Mechanisms of action of nucleoside / nucleotide analogs and mechanisms of resistance

project logo

In the long-term, this project mainly aims to elucidate molecular basis of the antiproliferative activity of newly synthesized cytotoxic compounds. It starts by answering the questions whether and how the compounds are taken up by the cells, how they are metabolized and what are their active metabolites. We describe the apoptotic effects of such compounds as well as the effect on cell cycle distribution. We also follow the effect of the compounds on protein kinase- or caspase-mediated signaling, role of mitochondria, membrane 'death receptors' and interactions with telomeres / telomerase. Currently we focus on the metabolism and mode of action of novel carbocyclic nucleosides with activity against some RNA viruses and cytostatic activity.

The knowledge of a compound's metabolism and mechanism of action allows us to identify cellular sites where the acquired resistance might originate from and give us an idea how to overcome this phenomenon. In resistant cells we study expression and function of membrane transporters of MRP and MDR class (e.g. P-glycoprotein), phosphorylation activity of key kinases and we also evaluate the sensitivity of resistant cells towards other commonly used cytostatics i.e. the ability of a compound to induce multidrug resistance.


DNA methylation (epigenetics)

project logo

Epigenetics studies changes in gene expression caused by mechanisms that do not involve changes in DNA sequence. One of the major epigenetic mechanisms is represented by DNA methylation. Hypermethylation of 'CpG islands' located within the regulatory sequences of tumor suppressor genes frequently causes their silencing, which may lead to carcinogenesis. Restoring aberrant DNA methylation pattern with use of hypomethylating agents is expected to be more effective and less toxic method of cancer treatment compared to standard chemotherapy. Therefore, searching for new hypomethylating agents and reliable detecting methods is a top-priority task.


Antiangiogenic effects of the compounds

project logo

Angiogenesis refers to new blood vessel formation based on existing vasculature. It is a complex, multi-step process that is influenced by a number of angiogenesis mediators (extracellular matrix components, growth factors, integrins, cytokines and enzymes) with inhibitory or stimulatory function. Angiogenesis dysregulation results in a number of pathological conditions such as rheumatoid arthritis or diabetic neuropathy. Last but not least, increased angiogenesis is necessary for the growth of solid tumors and their ability to form metastases. Traditionally we are dedicated to the identification of new thymidine phosphorylase (TP) inhibitors. This enzyme catalyzes the phosphorolysis of thymidine to thymine and 2'-deoxyribose-1-phosphate, which acts as chemoattractant. Angiogenic and antiapoptotic effects of TP (previously called PD-ECGF) are well known. Several 5-substituted 6-chlorouracil derivatives exerted a marked effect on human recombinant TP as well as on TP isolated from human placenta (Ki in submicromolar range, Nencka et al., 2007). Apart from TP inhibitors we also study the effect of selected compounds on other angiogenic factors such as VEGF. Currently we aim to set up new in vitro models for angiogenesis evaluation in cellular systems (endothelial cell migration and endothelial tube formation assays).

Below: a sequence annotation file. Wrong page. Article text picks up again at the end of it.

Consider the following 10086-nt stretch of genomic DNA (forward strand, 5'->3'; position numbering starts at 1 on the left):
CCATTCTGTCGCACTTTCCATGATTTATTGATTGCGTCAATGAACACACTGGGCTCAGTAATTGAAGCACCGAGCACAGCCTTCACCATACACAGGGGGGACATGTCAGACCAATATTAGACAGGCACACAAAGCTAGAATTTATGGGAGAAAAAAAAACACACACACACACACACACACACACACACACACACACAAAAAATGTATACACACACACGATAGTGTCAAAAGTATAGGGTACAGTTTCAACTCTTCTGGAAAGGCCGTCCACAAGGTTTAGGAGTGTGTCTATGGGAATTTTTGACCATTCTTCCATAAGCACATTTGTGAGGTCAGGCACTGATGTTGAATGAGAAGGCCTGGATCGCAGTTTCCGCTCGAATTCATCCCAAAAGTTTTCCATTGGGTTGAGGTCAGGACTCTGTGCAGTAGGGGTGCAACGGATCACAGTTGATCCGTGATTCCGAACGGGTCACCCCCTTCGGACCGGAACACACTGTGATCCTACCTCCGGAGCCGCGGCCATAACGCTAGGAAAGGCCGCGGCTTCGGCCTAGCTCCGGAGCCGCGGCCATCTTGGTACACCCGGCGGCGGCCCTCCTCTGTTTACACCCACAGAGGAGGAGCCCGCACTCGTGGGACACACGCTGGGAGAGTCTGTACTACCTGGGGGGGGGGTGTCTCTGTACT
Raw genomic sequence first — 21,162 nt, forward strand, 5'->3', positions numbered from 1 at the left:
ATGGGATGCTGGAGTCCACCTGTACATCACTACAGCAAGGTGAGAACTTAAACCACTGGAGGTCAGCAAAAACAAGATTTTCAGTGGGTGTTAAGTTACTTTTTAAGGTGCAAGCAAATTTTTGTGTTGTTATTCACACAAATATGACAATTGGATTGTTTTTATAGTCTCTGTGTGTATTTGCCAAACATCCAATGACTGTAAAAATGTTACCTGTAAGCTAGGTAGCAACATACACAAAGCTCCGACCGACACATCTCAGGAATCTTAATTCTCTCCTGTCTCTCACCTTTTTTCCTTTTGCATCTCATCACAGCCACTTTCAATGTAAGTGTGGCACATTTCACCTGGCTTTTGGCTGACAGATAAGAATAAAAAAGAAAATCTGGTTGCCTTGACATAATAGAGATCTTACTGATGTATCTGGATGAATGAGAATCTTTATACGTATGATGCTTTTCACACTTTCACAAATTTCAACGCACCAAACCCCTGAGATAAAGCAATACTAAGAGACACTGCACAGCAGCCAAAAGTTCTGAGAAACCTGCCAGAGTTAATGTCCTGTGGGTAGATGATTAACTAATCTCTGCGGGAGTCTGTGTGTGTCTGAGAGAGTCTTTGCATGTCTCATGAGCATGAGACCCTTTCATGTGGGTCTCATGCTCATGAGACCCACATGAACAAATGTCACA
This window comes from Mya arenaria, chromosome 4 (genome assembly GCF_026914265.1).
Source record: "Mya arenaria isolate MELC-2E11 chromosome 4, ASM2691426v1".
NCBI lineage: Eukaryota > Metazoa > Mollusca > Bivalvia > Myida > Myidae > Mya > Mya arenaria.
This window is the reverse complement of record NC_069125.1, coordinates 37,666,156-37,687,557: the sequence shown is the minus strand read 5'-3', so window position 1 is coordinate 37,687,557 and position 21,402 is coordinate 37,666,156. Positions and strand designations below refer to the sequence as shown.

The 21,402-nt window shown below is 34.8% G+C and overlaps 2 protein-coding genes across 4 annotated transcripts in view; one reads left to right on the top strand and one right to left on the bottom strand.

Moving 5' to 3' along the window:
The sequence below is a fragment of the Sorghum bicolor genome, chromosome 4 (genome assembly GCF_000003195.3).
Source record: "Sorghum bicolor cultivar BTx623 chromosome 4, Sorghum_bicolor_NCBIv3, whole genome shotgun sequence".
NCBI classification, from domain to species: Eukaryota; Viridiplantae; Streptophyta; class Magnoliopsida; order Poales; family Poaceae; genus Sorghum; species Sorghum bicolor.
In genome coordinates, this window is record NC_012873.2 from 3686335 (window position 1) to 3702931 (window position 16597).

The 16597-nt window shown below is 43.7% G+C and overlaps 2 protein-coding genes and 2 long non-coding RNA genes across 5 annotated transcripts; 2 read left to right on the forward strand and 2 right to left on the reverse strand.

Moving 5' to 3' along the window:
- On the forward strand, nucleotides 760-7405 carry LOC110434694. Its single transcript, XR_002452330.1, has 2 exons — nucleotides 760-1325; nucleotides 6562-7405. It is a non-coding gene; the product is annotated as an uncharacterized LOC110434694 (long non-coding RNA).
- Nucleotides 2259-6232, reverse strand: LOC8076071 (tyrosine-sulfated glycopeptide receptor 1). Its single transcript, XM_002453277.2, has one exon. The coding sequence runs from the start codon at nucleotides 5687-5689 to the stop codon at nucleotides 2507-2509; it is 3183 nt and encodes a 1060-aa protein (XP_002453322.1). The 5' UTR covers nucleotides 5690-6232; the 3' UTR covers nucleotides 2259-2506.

Compounds influencing cAMP cellular signalisation

project logo

cAMP represents an adenosine triphosphate (ATP) derivative employed by most cells as an intracellular second messenger. It is formed from ATP by the catalytic activity of adenylate cyclases and decomposed by phosphodiesterases to 5'-AMP. Adenylate cyclase pathway generally consists of three structural parts: G-protein, G-protein-coupled receptor (GPCR) and adenylate cyclase itself. GPCR represent an important target for drug development (40-50% of all pharmaceuticals target GPCR). In our laboratory, we search for the ways of influencing intracellular cAMP levels by new analogs of nucleosides, nucleotides or nucleobases, particularly through the inhibition of adenylate cyclases - either cellular or exogenous (bacterial). We look for the compounds with implications in the therapy of some infectious and cardiovacular diseases.


Novel xanthine oxidase inhibitors

project logo

Xanthine oxidoreductase (XOR) is a key enzyme of purine catabolic pathway, which catalyzes the oxidation of hypoxanthine to xanthine and finally to uric acid. Under some pathological conditions serum uric acid is elevated (hyperuricemia) and may result in the precipitation of uric acid crystals and the development of gout. In recent years, XOR has been linked with the increased generation of reactive oxygen species (ROS) contributing to the development of certain cardio-vascular disorders. Allopurinol, the competitive inhibitor of XOR, has been the drug of first choice in treatment of hyperuricemia and gout for several decades. However, due to its relatively low efficiency and poor ability to prevent XOR-related ROS generation, the search for new inhibitors continues. Currently we focus on identification of novel purine XOR inhibitors with the potential to provide an effective alternative to allopurinol. Inhibitors revealed in the primary screening as the most effective are subjected to kinetic studies and they are co-crystallized with XOR in order to clarify the inhibitory mechanism (in cooperation with the team of Structural Biology).